Scotland

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Brexit may open a new constituency of support for Scottish independence but, says Nicola McEwen, the implications of the change for independence are about far more than political arithmetic.
 
In September 2014, Scots voted by a clear majority to remain within the United Kingdom. Less than two years on, might a vote for the UK to leave the European Union trigger a second independence referendum and the potential break-up of the UK? 
 
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If the internet polls are correct, England will vote narrowly to leave the EU but be held in by, principally, Scotland and Northern Ireland. Charlie Jeffery crunches the numbers to assess the territorial implications of the EU referendum vote. 
 
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The SNP machine has been quick to point out that the party has just won its (and any party’s) highest ever share of constituency votes.   The translation of constituency votes into seats highlights the disproportionality of that element of the system: 46.5% delivered 81% of seats.  This compares with the result from last year’s Scottish results in the UK general election when the SNP won 95% of seats with 50% of the vote.  But this was not a first-past-the-post election.  The SNP advanced in the constituencies but fell back on the lists.
 
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If you’re staying up to watch the results of the elections tonight, you’ll have their choice of friends and fellows of the Centre to keep you company through the night and into Friday. 
 
You can join us on: 
 
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After the high drama of #Indyref and the cliffhanger-that-wasn't of #GE2015, this year's Scottish Parliament election campaign may have seemed a little modest by comparison. However, says Prof Paul Cairney, it has had its talking points. 
 
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Politically, Scotland looks promising with regards to gender equality. One of Nicola Sturgeon’s first acts as First Minister was to announce a 50/50 gender equal cabinet, and to stay characteristically calm and dismissive in the face of criticism. This sent an important symbolic message about her style of politics, which added to the fact that the leaders of the three main parties are women, the co-convener of the Scottish Greens is a woman, and four of the party leaders are also openly gay or bisexual. The importance of this symbolically cannot be underestimated.
 
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We should, says James Mitchell, be glad that Scotland's political parties are debating how to use Holyrood's new powers but we should also hope that they begin to acknowledge the complexities - including the likelihood of unintended consequences - that those policies imply.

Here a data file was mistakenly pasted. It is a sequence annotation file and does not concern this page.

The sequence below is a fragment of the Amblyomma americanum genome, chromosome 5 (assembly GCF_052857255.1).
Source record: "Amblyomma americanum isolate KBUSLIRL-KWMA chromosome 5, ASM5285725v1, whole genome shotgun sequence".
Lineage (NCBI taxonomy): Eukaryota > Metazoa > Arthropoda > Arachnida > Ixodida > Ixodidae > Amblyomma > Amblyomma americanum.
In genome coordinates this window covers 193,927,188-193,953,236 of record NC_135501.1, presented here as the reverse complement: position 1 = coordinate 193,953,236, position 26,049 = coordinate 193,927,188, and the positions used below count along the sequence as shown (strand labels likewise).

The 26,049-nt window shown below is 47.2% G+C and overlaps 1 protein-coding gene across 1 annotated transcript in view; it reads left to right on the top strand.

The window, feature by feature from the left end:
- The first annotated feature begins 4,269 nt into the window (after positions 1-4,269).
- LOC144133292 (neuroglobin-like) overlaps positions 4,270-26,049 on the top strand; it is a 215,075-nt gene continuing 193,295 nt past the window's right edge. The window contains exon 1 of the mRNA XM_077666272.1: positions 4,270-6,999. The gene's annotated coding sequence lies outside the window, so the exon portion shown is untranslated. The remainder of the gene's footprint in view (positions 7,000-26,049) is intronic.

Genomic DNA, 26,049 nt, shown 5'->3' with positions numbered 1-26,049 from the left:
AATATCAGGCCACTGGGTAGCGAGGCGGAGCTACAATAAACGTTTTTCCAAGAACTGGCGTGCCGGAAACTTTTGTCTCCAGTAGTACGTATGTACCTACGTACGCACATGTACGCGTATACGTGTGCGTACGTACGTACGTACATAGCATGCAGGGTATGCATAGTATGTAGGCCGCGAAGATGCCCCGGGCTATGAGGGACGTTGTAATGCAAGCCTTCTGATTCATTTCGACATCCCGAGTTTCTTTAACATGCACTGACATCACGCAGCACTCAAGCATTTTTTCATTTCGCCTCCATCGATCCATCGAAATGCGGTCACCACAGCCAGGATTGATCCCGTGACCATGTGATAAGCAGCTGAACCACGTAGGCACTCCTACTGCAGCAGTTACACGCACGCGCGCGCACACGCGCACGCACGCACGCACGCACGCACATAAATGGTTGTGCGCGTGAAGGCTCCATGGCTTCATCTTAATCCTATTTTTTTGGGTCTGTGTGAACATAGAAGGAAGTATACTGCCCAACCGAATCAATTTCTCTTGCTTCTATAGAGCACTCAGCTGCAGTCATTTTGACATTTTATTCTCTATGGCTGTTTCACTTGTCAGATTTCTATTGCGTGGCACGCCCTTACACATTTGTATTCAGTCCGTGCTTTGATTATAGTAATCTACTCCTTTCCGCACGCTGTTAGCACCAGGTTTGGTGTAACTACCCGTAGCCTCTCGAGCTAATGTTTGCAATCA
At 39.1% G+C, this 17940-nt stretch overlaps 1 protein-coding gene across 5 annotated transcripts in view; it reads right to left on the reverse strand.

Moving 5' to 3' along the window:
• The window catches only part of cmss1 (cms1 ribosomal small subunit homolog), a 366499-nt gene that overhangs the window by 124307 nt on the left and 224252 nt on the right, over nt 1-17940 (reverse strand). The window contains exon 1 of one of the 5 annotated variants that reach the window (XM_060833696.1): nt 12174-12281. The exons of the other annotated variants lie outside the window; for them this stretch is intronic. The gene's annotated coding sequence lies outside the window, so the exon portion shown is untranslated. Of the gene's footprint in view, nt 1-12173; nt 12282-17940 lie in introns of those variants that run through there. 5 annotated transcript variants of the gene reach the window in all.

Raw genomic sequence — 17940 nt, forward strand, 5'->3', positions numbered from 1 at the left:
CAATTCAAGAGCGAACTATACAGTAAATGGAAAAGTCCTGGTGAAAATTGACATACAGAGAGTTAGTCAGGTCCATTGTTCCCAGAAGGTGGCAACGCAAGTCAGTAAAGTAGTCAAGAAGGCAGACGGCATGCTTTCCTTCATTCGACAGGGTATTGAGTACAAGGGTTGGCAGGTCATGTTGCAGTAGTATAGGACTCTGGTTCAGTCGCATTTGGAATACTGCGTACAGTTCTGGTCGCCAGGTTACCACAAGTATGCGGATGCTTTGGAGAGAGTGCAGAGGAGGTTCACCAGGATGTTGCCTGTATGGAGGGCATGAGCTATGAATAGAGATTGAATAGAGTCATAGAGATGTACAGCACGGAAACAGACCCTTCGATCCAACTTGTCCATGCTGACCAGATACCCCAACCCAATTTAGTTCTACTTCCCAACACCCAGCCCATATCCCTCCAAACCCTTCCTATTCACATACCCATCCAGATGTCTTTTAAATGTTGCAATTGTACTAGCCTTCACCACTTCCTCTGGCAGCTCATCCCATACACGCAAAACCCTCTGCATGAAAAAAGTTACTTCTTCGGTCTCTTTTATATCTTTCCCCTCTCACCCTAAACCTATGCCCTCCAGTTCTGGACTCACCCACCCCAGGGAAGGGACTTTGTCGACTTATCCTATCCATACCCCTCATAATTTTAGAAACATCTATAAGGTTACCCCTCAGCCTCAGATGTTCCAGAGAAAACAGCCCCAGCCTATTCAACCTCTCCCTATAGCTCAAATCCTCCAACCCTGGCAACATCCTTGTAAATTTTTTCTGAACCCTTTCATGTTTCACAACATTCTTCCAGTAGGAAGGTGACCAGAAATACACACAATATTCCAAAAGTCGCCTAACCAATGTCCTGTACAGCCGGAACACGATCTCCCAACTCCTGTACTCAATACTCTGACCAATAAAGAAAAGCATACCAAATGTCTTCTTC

Scotland faces significant public policy challenges over the coming years. Scotland’s ageing population is not looming on the horizon but presents challenges – and opportunities – that are already with us and set to become more pressing.
 
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  • 22nd January 2019

    The UK is increasingly polarised by Brexit identities and they seem to have become stronger than party identities, a new academic report finds. Only one in 16 people did not have a Brexit identity, while more than one in five said they had no party identity. Sir John Curtice’s latest analysis of public opinion on a further referendum finds there has been no decisive shift in favour of another referendum. The report, Brexit and public opinion 2019, by The UK in a Changing Europe, provides an authoritative, comprehensive and up-to-date guide to public opinion on each of the key issues around Brexit. CCC Fellow, Dr Coree Brown Swan contributed a chapter on "the SNP, Brexit and the politics of independence"

  • 22nd January 2019

    In the papers accompanying the draft Environment (Principles and Governance) Bill published at the end of 2018, the UK Government says that it is “exploring opportunities to co-design the final proposals with the devolved administrations.” There are clear benefits in having strong co-operation and collaboration across the UK in the oversight of our environmental law and performance. Yet the challenge of finding a way forward in terms of working together is substantial since each part of the UK is in a different position at present. Given where things stand today, it may be better to accept that a good resolution is not possible immediately and to revisit the issue at a later stage - so long as there is a strong commitment to return and not allow interim arrangements to become fixed. Colin Reid, Professor of Environmental Law at the University of Dundee examines the issues.

  • 17th January 2019

    Richard Parry assesses a memorable day in UK parliamentary history as the Commons splits 432-202 on 15 January 2019 against the Government's recommended Brexit route. It was the most dramatic night at Westminster since the Labour government’s defeat on a confidence motion in 1979.

  • 17th January 2019

    What is the Irish government’s Brexit wish-list? The suggestion that Irish unity, as opposed to safeguarding political and economic stability, is the foremost concern of the Irish government is to misunderstand and misrepresent the motivations of this key Brexit stakeholder, writes Mary C. Murphy (University College Cork).

  • 17th January 2019

    Brexit is in trouble but not because of the Irish backstop, argues the CCC's Michael Keating.

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